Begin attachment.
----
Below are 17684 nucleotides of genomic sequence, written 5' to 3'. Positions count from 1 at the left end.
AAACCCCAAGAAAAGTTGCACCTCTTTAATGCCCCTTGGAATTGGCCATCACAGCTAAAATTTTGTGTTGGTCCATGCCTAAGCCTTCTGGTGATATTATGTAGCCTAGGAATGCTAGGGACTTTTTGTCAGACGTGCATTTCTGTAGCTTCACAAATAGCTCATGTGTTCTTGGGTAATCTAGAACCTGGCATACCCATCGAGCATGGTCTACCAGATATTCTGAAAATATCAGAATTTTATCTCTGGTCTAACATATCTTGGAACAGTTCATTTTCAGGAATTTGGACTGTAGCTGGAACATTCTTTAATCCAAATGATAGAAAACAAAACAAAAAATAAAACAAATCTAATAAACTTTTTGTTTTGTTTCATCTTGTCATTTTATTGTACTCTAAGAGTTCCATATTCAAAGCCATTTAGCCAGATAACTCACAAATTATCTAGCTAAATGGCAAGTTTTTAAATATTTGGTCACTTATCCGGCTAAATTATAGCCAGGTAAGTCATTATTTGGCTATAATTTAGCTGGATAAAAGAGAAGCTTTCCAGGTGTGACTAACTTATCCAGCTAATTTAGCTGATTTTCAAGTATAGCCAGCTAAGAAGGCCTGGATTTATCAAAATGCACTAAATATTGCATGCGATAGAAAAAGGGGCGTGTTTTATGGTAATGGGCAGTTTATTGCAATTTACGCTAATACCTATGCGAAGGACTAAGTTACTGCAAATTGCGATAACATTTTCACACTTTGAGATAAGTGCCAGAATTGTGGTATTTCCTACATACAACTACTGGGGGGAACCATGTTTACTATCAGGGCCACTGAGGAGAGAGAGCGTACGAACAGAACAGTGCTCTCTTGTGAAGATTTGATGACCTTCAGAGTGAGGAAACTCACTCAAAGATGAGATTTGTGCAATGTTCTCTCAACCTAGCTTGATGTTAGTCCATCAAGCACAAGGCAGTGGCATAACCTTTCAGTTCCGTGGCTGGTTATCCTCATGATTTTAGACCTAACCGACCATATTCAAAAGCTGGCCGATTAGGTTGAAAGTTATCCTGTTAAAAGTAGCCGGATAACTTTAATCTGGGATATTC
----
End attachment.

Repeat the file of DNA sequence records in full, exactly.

Below are 17684 nucleotides of genomic sequence, written 5' to 3'. Positions count from 1 at the left end.
AAACCCCAAGAAAAGTTGCACCTCTTTAATGCCCCTTGGAATTGGCCATCACAGCTAAAATTTTGTGTTGGTCCATGCCTAAGCCTTCTGGTGATATTATGTAGCCTAGGAATGCTAGGGACTTTTTGTCAGACGTGCATTTCTGTAGCTTCACAAATAGCTCATGTGTTCTTGGGTAATCTAGAACCTGGCATACCCATCGAGCATGGTCTACCAGATATTCTGAAAATATCAGAATTTTATCTCTGGTCTAACATATCTTGGAACAGTTCATTTTCAGGAATTTGGACTGTAGCTGGAACATTCTTTAATCCAAATGATAGAAAACAAAACAAAAAATAAAACAAATCTAATAAACTTTTTGTTTTGTTTCATCTTGTCATTTTATTGTACTCTAAGAGTTCCATATTCAAAGCCATTTAGCCAGATAACTCACAAATTATCTAGCTAAATGGCAAGTTTTTAAATATTTGGTCACTTATCCGGCTAAATTATAGCCAGGTAAGTCATTATTTGGCTATAATTTAGCTGGATAAAAGAGAAGCTTTCCAGGTGTGACTAACTTATCCAGCTAATTTAGCTGATTTTCAAGTATAGCCAGCTAAGAAGGCCTGGATTTATCAAAATGCACTAAATATTGCATGCGATAGAAAAAGGGGCGTGTTTTATGGTAATGGGCAGTTTATTGCAATTTACGCTAATACCTATGCGAAGGACTAAGTTACTGCAAATTGCGATAACATTTTCACACTTTGAGATAAGTGCCAGAATTGTGGTATTTCCTACATACAACTACTGGGGGGAACCATGTTTACTATCAGGGCCACTGAGGAGAGAGAGCGTACGAACAGAACAGTGCTCTCTTGTGAAGATTTGATGACCTTCAGAGTGAGGAAACTCACTCAAAGATGAGATTTGTGCAATGTTCTCTCAACCTAGCTTGATGTTAGTCCATCAAGCACAAGGCAGTGGCATAACCTTTCAGTTCCGTGGCTGGTTATCCTCATGATTTTAGACCTAACCGACCATATTCAAAAGCTGGCCGATTAGGTTGAAAGTTATCCTGTTAAAAGTAGCCGGATAACTTTAATCTGGGATATTC